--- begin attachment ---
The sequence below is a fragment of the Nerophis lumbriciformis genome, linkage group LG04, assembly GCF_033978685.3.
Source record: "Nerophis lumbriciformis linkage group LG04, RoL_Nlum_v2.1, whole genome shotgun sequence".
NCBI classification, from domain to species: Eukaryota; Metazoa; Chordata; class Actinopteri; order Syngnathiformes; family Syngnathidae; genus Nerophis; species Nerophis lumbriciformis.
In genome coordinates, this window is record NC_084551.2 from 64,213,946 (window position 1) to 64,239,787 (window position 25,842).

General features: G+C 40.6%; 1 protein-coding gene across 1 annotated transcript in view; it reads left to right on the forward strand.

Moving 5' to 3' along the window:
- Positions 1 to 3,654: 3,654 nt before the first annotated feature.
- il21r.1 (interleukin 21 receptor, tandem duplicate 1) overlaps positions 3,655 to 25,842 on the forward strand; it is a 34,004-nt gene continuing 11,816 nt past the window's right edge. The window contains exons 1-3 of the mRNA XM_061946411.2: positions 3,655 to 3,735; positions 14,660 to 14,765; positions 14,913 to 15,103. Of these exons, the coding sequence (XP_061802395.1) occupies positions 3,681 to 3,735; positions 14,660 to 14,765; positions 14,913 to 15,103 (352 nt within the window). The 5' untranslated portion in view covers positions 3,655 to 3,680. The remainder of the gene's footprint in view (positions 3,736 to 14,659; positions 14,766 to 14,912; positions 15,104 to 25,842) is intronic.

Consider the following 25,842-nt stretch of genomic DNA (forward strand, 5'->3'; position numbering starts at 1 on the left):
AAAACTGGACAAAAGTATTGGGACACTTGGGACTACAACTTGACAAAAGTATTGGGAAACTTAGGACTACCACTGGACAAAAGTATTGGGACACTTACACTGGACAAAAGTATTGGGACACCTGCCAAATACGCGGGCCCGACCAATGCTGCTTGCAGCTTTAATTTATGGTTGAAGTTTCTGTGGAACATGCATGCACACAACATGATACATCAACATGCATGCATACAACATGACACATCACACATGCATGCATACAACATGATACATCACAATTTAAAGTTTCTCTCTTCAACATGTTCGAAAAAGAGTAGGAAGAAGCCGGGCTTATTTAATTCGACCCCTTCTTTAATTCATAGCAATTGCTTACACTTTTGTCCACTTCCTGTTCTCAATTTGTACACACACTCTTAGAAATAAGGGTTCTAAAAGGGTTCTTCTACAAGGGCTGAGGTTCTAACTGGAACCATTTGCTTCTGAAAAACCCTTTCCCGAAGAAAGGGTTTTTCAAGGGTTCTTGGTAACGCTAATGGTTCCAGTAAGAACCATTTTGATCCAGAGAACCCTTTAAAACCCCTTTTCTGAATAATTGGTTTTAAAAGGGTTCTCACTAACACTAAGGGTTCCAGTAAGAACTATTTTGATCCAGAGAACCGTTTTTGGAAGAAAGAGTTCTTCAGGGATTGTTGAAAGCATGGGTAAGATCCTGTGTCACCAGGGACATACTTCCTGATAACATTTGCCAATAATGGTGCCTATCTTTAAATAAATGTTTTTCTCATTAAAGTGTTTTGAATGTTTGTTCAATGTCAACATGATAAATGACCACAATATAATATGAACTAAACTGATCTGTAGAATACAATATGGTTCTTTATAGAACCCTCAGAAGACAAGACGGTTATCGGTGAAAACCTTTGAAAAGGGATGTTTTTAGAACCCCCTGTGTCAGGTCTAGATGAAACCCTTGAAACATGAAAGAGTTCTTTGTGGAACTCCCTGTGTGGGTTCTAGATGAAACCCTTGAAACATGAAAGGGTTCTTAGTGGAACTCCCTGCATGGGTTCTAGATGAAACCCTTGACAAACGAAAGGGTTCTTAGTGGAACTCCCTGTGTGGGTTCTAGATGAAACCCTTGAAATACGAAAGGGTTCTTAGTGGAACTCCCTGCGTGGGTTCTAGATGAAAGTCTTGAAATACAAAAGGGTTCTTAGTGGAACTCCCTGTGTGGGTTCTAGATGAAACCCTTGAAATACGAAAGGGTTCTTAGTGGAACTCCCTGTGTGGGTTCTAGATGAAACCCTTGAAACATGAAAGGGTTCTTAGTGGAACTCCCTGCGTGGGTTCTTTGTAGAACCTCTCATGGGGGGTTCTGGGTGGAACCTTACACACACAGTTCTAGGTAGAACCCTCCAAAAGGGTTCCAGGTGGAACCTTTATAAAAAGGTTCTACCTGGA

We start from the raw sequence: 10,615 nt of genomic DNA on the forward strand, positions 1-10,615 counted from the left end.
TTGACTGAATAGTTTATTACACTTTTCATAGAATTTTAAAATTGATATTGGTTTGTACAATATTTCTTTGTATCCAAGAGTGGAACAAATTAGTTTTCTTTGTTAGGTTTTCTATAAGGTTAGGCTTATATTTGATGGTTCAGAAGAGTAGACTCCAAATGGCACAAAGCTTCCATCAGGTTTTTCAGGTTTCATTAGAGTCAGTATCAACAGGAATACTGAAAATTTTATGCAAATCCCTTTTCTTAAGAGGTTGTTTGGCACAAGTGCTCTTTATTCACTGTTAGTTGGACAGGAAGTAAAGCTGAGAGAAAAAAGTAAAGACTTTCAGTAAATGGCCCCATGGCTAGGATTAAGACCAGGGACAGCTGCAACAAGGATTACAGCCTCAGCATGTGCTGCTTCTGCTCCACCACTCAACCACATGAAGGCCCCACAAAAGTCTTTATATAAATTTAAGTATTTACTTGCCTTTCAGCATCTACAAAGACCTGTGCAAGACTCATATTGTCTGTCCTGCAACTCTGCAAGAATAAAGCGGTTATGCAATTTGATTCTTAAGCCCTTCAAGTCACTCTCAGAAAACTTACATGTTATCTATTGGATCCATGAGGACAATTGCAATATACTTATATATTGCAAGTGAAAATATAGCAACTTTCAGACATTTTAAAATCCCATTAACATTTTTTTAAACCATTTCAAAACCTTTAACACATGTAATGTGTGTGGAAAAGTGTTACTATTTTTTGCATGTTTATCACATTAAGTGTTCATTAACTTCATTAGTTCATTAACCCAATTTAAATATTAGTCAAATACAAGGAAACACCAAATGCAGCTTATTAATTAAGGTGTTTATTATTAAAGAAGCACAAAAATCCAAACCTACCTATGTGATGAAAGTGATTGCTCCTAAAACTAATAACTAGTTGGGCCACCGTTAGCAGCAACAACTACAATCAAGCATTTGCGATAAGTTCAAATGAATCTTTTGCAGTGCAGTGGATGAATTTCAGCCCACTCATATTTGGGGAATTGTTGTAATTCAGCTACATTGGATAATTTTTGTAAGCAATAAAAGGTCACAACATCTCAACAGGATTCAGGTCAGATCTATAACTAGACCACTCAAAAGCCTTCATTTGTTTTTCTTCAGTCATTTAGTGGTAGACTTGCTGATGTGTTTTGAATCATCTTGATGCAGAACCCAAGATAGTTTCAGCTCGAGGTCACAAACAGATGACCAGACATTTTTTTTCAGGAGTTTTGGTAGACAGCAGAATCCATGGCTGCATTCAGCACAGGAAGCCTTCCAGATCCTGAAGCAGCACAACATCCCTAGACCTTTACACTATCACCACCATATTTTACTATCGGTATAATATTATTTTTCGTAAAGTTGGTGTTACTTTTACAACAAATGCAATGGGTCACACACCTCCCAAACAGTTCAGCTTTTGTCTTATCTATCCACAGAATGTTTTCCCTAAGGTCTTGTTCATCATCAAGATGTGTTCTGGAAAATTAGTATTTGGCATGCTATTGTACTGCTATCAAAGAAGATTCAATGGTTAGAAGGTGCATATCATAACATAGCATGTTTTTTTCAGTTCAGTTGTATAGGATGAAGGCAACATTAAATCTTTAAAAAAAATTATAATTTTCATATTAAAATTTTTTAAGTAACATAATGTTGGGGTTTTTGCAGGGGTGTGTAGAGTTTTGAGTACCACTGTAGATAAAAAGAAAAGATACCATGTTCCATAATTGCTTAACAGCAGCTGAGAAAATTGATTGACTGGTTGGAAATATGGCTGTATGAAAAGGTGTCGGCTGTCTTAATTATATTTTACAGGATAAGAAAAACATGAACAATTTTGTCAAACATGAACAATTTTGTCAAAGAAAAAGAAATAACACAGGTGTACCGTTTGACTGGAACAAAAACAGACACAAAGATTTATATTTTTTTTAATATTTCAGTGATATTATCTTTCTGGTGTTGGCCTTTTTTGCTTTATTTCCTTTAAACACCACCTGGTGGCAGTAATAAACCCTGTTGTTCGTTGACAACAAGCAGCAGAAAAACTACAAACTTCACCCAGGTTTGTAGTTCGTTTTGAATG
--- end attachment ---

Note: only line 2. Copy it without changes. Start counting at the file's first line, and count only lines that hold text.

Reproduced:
Source record: "Nerophis lumbriciformis linkage group LG04, RoL_Nlum_v2.1, whole genome shotgun sequence".